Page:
Metro Changes On the Way — “Rail service will be extended to midnight, seven days a week, in July, and other bus and rail service improvements and fare changes will start being implemented in the Fall, beginning Labor Day weekend, as many in the region prepare to go back to work and school.” [WMATA, DCist]

Domino’s Is Offering a Signing Bonus — The Domino’s Pizza location on Columbia Pike has signs advertising a $500 hiring bonus for new employees, amid a national labor shortage that is hitting restaurants particularly hard. [Twitter]

Video Shows Wrong-Way Driver on I-66Updated at 8:20 a.m. — “Scary video footage shows a driver speeding the wrong way on Interstate 66 in Northern Virginia on Thursday morning.  Virginia State Police say the driver headed the wrong way on the Capital Beltway and I-66, hit at least one car and set off a wave of 911 calls… The driver finally pulled over in the Rosslyn area because of a flat tire. No information on an arrest or charges was immediately released.” [NBC 4]

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Virginians who are fully vaccinated can ditch their masks for most indoor and outdoor situations effective tonight at midnight, Gov. Ralph Northam announced this afternoon (Friday).

He also moved up the end date for all distancing and capacity restrictions to Friday, May 28. Virginia was already preparing to ease some restrictions tomorrow (Saturday), but as of today, all distancing and capacity restrictions will end on Friday, May 28 — two weeks earlier than planned.

“This is a tremendous step forward,” Northam said in a video message. “Virginians have been doing the right thing, and we’re seeing the results.”

As of today, Virginia has administered nearly 7 million vaccine doses and 63% of adults have received at least one dose, the governor said in his announcement. In Arlington, nearly 200,000 doses have been administered and over 60% of the adult population has received at least one dose.

COVID-19 case numbers, meanwhile, have fallen to levels Arlington and the Commonwealth have not seen since last summer.

Northam’s announcement comes on the heels of new guidance from the Centers for Disease Control and Prevention. Yesterday (Thursday) the CDC said fully vaccinated Americans will no longer need to wear a mask or physically distance in any setting, except where required by federal, state, local or tribal laws, or business and workplace guidance.

There are some exceptions to the new masking guidance. Businesses can still require coverings and masks will also still be required in schools, he said.

“It’s very simple: It’s either a shot or a mask,” Northam said. “It’s up to you.”

Between now and May 28, Northam urged every eligible Virginian — now anyone ages 12 and up — to get vaccinated and join the two-thirds of Virginia adults who have received at least one shot.

“The vaccines are clearly working and they are saving lives,” he said. “We have plenty of shots available. It will protect you better than anything else.”

Image via Gov. Ralph Northam/YouTube

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(Updated at 4 p.m.) Arlington gas stations were busy Tuesday afternoon, but by nightfall lines formed at numerous stations as more drivers filled up in anticipation of potential shortages.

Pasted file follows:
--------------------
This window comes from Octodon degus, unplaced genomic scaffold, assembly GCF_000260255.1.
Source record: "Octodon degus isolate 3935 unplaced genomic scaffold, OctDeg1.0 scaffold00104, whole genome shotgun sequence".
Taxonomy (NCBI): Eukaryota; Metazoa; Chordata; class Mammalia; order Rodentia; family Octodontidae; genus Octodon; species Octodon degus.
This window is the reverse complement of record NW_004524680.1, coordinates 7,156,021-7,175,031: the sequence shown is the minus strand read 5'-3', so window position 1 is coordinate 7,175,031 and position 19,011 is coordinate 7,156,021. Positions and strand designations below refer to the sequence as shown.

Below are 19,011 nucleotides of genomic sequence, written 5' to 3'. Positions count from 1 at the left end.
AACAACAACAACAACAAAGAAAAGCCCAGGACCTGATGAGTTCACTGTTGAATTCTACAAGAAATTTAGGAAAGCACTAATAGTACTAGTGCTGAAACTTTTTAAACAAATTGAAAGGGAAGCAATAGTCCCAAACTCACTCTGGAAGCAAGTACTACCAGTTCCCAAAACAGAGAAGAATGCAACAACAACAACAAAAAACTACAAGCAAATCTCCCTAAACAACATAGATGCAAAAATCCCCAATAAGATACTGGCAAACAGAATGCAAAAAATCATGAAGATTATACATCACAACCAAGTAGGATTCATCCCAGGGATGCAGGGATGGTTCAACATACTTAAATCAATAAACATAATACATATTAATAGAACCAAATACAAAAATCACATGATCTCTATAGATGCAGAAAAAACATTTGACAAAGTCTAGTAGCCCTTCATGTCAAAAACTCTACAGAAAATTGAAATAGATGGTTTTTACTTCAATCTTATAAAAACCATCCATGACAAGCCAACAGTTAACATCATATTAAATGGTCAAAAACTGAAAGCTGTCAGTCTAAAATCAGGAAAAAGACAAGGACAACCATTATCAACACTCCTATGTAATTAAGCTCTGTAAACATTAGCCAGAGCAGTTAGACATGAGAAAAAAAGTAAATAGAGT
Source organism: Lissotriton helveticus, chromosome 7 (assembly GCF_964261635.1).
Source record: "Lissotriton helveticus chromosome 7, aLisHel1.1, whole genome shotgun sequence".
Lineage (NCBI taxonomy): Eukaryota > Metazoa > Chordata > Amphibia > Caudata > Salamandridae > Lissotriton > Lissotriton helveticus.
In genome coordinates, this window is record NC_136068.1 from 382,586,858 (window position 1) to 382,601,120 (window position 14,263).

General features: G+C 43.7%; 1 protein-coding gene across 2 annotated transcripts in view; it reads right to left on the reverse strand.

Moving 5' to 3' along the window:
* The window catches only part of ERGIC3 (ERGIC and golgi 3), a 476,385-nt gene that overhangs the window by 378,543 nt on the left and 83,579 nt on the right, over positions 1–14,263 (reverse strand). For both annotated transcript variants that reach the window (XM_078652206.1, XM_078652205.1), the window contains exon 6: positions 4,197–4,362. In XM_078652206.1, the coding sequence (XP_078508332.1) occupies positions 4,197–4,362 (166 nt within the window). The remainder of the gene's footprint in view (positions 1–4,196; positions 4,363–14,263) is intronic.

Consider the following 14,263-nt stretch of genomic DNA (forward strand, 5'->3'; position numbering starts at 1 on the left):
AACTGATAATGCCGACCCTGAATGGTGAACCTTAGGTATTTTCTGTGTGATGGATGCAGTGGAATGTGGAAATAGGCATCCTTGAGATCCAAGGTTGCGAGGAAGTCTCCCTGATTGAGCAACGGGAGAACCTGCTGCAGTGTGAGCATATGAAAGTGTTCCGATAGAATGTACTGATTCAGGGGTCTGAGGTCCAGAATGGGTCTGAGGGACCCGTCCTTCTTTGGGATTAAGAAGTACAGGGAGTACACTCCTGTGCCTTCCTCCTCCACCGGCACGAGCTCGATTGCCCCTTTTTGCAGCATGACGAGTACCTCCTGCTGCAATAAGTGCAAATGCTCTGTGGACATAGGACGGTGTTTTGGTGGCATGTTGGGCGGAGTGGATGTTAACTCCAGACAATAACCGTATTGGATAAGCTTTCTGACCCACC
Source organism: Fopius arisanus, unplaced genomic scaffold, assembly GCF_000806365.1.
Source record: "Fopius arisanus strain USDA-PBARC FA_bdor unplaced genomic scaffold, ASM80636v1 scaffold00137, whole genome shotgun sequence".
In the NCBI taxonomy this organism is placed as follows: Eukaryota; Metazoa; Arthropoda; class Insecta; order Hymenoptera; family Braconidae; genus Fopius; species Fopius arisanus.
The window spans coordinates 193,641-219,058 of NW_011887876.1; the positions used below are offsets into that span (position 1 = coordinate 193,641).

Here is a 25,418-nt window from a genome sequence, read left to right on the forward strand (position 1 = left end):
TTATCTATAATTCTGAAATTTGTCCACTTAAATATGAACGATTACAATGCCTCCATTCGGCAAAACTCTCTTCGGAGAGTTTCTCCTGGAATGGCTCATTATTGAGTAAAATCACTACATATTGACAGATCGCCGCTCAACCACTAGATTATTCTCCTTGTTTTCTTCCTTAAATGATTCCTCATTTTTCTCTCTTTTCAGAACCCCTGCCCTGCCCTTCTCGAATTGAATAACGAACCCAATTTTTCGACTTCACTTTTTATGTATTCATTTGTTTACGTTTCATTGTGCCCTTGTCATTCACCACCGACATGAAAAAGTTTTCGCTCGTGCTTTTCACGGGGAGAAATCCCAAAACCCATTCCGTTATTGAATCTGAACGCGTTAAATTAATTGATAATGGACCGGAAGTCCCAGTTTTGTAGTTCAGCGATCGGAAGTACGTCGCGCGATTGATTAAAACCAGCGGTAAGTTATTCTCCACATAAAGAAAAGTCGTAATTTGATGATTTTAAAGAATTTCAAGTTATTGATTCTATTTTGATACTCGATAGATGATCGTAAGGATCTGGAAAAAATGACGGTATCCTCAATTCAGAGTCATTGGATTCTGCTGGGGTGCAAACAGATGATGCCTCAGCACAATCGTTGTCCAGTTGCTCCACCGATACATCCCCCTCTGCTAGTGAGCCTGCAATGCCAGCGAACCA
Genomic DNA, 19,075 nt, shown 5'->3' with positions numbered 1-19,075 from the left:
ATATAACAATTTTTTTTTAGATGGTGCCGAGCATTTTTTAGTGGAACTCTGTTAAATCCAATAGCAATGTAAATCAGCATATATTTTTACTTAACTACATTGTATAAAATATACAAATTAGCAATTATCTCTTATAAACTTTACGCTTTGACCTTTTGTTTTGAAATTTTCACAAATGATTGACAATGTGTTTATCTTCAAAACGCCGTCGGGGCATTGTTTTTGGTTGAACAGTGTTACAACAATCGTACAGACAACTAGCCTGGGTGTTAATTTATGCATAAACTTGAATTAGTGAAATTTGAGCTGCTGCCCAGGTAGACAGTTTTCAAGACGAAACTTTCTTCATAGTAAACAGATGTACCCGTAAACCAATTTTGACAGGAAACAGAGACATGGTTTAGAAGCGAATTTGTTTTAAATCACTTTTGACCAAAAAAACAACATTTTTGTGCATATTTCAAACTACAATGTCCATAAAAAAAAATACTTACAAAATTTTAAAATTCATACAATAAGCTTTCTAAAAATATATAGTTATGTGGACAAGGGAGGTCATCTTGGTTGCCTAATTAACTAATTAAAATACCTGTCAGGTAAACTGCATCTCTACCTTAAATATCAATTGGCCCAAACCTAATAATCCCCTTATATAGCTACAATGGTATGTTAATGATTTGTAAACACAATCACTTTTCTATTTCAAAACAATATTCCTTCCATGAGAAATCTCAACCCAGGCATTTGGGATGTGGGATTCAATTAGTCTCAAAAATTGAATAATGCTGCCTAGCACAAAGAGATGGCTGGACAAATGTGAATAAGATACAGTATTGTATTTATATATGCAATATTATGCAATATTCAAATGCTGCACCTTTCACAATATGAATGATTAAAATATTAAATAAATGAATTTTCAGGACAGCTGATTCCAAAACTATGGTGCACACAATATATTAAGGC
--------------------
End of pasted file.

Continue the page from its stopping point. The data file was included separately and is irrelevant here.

Virginia Gov. Ralph Northam declared a state of emergency today, in response to the cyberattack on the Colonial Pipeline system, a primary source of gasoline for stations across the state. The governor’s declaration is intended to address possible fuel shortages caused by the pipeline shutdown.

From a press release:

While the U.S. Environmental Protection Agency (EPA) has issued a temporary fuel transportation waiver to increase the supply of gasoline, the Governor’s emergency declaration allows state agencies to issue their own waivers as required by the state. Executive Order Seventy-Eight also provides increased flexibility and funding for state and local governments to ensure adequate fuel supply.

“This emergency declaration will help the Commonwealth prepare for any potential supply shortages and ensure Virginia motorists have access to fuel as we respond to this evolving situation,” said Governor Northam.

Earlier today, EPA Administrator Michael Regan issued an emergency fuel waiver to help alleviate fuel shortages in Virginia and other states whose supply of reformulated gasoline has been impacted by the pipeline shutdown. This waiver will continue through May 18, 2021.

States of emergency have been declared in at least 17 states and D.C. Shortages and long gas station lines have been reported in numerous states, mostly in the Southeast.

In Arlington Tuesday night, nearly all gas stations along Lee Highway had lines of cars waiting to fuel up — and at least one had its pumps shut off with signs saying gas was “not available.”

Similar lines were seen in other parts of the county.

Amid the panic buying, officials say they hope to get most of the pipeline back up and running by the end of the week.

Already, as of Wednesday afternoon, more gas shortages were reported. At the Cherrydale five points intersection, for instance, both the Liberty and the Exxon stations were out of gas.